Though technically not a trade, there were two reasons I included this issue in this post. One, it collects Justice League of America #111 (“Balance of Power!”), 166-168 (“The League That Defeated Itself”) and Detective Comics #274 (“The Human Flame”). These are all stories that hold some relevance to Final Crisis and Infinite Crisis, though they’re not really hyping the IC connection. You get Human Flame and Libra’s first appearances, which make sense, and then the story in which the bad guys get inside the heroes’ heads and find out all about them, this leads to Zatana doing mind wipes and on and on. So, these are pretty integral issues that a lot of later stories hinge on. That being said, I found them to be boring and mostly skimmed through them. The second reason is that these reprints should have been reprinted again in the Final Crisis Companion, which I will get to shortly. That just makes sense, though, right? Might as well make that companion as much of a companion as possible and the first appearances of the two biggest new characters in the story should have their stories told. But, hey, it’s a rad cover, isn’t it? That Ryan Sook dude knows how to DRAW!

MOME VOL. 14 SPRING 2009 (Fantagraphics) Written and drawn by a ton of talented folks
One of the many perks of working at Wizard for a dyed in the wool superhero fan like myself was getting exposed to some of the more alternative sides of comics. Between going through the library and borrowing books from friends who are way more knowledgeable about these things than I am, I feel like I’ve just barely started to uncover the tip of the indie iceberg. So, as you might imagine, I’ve heard a lot about Mome, the indie comics anthology that Fanta puts out (those guys are amazing), but I’ve never read one until Vol. 14 and I definitely liked it. I will be completely honest, I don’t think I understood a lot of these stories, but I kind of like that. It’s like watching an experimental film, but with cool art. By far my favorite strip was called Kool-Aid Comic by Jon Vermilyea. I like the simplicity of it, the subject and the art. It all comes together in a fun little comic, of which you can peep a page or two of below. Fun stuff and I’ll definitely be on the lookout for future Momes.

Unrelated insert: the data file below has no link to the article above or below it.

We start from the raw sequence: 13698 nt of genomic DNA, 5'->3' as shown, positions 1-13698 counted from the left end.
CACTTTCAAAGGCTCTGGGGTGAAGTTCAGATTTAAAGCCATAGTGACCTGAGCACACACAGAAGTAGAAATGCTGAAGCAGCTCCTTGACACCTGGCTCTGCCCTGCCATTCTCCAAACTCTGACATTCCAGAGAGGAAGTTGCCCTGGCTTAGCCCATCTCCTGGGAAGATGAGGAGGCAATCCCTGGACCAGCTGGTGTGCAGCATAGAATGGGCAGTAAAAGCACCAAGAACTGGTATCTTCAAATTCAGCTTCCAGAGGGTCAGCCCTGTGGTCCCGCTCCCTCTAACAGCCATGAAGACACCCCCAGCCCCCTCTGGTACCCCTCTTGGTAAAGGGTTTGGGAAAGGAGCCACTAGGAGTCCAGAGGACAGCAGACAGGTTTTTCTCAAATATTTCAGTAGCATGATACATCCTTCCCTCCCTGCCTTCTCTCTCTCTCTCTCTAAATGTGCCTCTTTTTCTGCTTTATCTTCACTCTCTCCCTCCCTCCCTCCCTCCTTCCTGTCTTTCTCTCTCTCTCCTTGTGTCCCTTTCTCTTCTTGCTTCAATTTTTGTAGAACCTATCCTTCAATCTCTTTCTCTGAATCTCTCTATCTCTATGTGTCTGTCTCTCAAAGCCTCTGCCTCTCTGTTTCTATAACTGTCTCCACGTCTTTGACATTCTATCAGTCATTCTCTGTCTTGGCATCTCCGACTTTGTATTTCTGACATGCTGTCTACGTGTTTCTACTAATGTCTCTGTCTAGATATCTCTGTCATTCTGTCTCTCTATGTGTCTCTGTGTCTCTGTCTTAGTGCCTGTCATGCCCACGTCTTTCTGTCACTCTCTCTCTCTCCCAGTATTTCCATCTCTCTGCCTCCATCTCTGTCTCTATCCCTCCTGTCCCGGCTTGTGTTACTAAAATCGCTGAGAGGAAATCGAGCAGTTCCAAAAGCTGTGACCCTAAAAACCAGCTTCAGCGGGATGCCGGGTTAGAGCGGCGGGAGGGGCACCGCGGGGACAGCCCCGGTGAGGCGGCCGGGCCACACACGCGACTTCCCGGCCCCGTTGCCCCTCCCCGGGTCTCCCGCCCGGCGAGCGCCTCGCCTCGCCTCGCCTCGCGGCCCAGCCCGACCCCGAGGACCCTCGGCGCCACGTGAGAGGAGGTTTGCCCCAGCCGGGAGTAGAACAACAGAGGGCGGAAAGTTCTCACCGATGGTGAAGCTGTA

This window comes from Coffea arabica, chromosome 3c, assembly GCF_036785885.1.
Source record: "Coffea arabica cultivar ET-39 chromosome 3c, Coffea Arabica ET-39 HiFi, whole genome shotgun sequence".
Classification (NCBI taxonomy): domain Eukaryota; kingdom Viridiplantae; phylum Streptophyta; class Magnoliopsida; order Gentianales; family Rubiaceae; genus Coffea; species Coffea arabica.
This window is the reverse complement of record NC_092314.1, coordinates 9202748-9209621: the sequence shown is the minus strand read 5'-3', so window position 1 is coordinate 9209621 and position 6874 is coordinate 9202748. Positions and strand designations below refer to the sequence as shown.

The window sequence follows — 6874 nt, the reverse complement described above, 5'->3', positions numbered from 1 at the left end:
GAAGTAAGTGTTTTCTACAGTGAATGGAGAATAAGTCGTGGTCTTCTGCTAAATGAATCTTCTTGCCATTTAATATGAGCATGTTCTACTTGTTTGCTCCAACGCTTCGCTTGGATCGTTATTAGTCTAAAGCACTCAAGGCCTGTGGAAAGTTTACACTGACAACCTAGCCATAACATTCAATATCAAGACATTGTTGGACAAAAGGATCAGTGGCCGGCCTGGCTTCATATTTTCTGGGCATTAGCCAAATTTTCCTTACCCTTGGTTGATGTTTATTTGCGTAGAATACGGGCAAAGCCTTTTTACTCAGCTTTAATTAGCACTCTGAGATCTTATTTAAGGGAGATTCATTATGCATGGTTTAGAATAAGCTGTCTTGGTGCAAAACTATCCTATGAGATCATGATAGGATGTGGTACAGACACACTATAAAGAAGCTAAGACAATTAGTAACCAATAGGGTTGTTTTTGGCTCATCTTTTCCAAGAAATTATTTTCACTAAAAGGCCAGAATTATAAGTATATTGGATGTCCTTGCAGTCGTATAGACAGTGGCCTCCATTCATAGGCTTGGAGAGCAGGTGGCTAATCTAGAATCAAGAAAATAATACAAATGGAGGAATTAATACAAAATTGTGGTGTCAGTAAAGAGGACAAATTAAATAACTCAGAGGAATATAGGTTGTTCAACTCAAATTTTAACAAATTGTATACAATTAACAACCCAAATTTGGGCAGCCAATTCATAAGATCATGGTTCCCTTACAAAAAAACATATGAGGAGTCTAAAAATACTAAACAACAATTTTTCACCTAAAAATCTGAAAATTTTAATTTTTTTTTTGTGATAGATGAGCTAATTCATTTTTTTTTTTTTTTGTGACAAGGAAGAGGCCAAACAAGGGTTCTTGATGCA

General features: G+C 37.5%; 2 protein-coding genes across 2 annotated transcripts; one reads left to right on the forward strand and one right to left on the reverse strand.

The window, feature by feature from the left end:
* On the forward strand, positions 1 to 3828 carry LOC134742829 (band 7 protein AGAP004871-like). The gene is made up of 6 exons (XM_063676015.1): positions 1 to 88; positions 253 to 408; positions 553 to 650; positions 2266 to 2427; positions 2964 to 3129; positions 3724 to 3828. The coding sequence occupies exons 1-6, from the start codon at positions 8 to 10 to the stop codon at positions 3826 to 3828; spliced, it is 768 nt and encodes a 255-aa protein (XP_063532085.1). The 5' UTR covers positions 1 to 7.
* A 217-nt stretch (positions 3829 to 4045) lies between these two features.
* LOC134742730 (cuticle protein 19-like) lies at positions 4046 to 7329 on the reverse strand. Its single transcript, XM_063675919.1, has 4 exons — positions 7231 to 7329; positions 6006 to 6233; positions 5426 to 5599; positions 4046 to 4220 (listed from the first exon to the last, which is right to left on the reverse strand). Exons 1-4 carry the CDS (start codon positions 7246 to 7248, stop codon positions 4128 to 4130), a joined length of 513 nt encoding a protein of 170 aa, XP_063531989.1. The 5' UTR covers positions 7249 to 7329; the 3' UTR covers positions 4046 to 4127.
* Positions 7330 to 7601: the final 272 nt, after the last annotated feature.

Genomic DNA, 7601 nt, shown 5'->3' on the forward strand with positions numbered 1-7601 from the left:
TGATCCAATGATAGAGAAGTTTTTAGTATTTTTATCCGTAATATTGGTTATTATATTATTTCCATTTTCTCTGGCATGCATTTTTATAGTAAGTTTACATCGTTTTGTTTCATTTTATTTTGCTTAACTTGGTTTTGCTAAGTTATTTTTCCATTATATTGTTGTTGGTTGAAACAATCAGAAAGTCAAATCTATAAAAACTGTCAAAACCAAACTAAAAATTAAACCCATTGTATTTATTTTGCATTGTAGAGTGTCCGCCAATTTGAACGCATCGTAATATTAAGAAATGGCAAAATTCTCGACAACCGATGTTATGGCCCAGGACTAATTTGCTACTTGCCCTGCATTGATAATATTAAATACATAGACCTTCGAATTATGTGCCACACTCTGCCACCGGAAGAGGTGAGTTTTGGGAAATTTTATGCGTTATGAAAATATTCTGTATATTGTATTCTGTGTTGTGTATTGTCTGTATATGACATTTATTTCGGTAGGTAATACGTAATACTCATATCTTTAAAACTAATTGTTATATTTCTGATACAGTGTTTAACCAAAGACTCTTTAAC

SANDMAN MYSTERY THEATRE VOL. 7: THE MIST & THE PHANTOM OF THE FAIR (Vertigo) Written by Matt Wagner & Steven T. Seagle, drawn by Guy Davis
I’ve talked about my love of SMT before, but since then I’ve read the volumes I was missing and have come to like this series even more. For those of you not willing to click the link, SMT follows the Golden Age Sandman as he romps through pre-WWII NYC, fighting bad guys, evading the cops, being a genius, sometimes interacting with other Golden Age heroes (or soon-to-be ones) and sharing his life–both in and out of the gas mask–with his girlfriend Dian Belmont. What I love most about this book, aside from the NYC setting and my love of Golden Age DC characters, is the relationship between Dian and Wesley (Sandman’s real name). I think they’re my favorite couple in all of comics, mostly because they did away with the “keeping the secret identity from the girlfriend” thing. You also get to watch Dian evolve from a spoiled socialite to someone really trying to help the world. But, aside from all that, this volume gives us glimpses of a young, pre-Starman Ted Night and “The Phantom Of The Fair” which is the story that I remember reading about as being one helluva one back in the day from Wizard (they were right). I think you’d be okay if you jumped in here to read this much beloved story, but I highly recommend going back to the beginning. Here’s hoping that Vertigo continues their plans to collect this whole series.